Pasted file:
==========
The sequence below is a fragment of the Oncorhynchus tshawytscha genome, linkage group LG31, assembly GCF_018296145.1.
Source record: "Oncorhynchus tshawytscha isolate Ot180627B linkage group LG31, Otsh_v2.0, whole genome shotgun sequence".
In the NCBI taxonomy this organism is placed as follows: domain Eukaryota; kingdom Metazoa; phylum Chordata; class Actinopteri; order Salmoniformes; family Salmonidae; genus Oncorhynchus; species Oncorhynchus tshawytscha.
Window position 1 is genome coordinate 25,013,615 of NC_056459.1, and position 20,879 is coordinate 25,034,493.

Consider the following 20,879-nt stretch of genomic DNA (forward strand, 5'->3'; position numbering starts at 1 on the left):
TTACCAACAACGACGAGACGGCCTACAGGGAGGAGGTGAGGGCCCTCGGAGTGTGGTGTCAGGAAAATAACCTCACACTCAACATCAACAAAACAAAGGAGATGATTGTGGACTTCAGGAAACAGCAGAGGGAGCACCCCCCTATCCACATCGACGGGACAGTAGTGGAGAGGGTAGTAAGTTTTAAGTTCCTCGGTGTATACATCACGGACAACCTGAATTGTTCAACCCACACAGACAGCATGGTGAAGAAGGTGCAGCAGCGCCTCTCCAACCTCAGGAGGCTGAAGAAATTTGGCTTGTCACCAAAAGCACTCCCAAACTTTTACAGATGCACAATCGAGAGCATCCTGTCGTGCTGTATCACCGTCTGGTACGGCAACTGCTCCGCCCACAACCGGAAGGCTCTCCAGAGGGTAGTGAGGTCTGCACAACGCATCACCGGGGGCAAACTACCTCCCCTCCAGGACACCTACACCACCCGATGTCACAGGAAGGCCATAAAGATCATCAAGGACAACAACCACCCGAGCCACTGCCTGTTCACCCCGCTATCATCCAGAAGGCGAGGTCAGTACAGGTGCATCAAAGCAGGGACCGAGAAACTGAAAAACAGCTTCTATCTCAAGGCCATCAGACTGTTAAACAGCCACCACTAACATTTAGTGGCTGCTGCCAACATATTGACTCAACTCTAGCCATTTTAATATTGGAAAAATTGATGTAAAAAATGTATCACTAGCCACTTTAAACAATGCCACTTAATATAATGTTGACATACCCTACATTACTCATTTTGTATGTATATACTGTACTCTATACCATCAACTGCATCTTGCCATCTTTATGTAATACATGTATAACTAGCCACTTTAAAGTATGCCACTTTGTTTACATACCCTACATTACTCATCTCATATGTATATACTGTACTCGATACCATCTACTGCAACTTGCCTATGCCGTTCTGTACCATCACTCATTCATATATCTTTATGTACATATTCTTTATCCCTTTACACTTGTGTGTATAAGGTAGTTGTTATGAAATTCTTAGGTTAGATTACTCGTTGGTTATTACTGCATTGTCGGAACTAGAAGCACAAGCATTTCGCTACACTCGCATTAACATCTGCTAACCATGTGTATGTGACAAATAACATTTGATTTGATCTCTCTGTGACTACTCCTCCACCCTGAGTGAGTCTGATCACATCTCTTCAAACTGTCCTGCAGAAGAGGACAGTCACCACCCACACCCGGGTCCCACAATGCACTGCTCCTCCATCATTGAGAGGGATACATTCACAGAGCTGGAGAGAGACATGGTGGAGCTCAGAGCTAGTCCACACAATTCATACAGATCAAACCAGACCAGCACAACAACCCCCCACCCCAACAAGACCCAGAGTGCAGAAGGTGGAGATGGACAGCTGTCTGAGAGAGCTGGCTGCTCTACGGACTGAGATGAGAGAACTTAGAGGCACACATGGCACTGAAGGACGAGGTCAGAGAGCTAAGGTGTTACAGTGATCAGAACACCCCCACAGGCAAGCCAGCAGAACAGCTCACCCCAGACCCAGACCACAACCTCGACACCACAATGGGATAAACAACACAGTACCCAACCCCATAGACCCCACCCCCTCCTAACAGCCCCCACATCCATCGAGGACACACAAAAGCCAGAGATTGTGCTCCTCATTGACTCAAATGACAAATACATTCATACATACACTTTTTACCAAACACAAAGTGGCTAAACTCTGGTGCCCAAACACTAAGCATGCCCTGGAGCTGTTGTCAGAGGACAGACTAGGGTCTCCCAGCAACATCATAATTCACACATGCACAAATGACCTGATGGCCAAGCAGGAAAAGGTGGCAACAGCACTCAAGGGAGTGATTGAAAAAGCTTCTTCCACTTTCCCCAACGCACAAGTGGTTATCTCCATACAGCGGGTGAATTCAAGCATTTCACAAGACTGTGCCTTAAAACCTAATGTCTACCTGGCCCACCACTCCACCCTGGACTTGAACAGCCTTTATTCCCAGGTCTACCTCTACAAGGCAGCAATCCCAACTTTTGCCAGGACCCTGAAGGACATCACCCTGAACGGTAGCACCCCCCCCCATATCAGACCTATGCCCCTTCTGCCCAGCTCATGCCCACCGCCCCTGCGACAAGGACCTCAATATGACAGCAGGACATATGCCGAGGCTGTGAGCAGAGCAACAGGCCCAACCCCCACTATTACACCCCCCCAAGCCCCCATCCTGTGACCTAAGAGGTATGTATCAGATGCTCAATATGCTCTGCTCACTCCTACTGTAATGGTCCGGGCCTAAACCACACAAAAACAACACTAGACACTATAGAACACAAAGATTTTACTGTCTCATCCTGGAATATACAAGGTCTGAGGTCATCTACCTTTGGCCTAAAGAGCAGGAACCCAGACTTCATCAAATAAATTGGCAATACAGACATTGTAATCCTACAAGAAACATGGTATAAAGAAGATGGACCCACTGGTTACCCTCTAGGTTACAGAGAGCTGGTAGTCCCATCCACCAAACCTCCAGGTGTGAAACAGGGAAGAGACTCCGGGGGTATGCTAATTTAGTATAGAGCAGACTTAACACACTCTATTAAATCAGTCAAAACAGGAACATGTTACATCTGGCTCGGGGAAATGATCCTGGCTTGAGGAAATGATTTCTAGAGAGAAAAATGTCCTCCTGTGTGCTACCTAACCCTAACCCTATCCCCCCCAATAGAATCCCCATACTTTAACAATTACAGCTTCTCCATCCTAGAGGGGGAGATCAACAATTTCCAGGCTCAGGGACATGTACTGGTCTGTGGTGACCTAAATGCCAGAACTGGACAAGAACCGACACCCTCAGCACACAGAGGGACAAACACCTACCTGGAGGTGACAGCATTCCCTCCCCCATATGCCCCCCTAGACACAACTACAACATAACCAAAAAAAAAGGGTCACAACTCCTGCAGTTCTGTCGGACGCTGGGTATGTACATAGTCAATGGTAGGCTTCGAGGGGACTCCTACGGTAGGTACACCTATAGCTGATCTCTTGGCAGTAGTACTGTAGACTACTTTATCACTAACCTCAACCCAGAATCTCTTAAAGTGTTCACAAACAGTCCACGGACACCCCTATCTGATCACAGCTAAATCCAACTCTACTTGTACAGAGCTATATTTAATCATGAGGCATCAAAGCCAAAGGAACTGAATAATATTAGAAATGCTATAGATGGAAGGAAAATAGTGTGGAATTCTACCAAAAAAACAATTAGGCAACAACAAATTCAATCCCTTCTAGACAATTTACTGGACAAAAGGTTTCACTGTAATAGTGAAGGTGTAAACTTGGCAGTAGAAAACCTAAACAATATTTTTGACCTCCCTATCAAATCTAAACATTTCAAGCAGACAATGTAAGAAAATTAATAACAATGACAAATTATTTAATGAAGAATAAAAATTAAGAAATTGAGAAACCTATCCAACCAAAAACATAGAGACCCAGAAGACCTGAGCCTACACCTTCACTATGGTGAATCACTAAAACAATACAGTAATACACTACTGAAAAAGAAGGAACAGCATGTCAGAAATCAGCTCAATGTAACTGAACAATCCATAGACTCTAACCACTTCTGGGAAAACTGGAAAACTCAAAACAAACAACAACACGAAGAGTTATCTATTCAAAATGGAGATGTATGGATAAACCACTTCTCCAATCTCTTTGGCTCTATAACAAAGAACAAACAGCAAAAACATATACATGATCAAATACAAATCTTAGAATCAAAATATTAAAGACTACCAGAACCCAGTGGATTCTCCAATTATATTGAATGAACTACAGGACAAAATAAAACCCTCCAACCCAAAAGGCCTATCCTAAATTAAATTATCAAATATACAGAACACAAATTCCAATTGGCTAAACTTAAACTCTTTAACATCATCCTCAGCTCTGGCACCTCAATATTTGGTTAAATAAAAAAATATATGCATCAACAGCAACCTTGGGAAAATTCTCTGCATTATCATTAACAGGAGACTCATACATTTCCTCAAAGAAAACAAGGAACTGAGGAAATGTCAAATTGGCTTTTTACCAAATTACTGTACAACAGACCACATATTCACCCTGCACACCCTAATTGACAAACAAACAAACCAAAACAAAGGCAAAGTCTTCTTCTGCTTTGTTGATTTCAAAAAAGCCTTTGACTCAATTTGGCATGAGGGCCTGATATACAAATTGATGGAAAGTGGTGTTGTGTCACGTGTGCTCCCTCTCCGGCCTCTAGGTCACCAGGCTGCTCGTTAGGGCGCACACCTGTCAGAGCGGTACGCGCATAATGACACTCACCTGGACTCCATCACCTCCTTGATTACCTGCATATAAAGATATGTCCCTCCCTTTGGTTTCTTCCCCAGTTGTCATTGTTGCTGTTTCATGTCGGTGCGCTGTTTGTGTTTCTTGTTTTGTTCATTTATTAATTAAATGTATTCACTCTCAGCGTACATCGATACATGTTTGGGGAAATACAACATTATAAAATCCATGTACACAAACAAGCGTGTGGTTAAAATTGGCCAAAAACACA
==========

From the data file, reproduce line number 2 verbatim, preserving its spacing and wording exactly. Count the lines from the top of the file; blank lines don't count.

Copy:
Source record: "Oncorhynchus tshawytscha isolate Ot180627B linkage group LG31, Otsh_v2.0, whole genome shotgun sequence".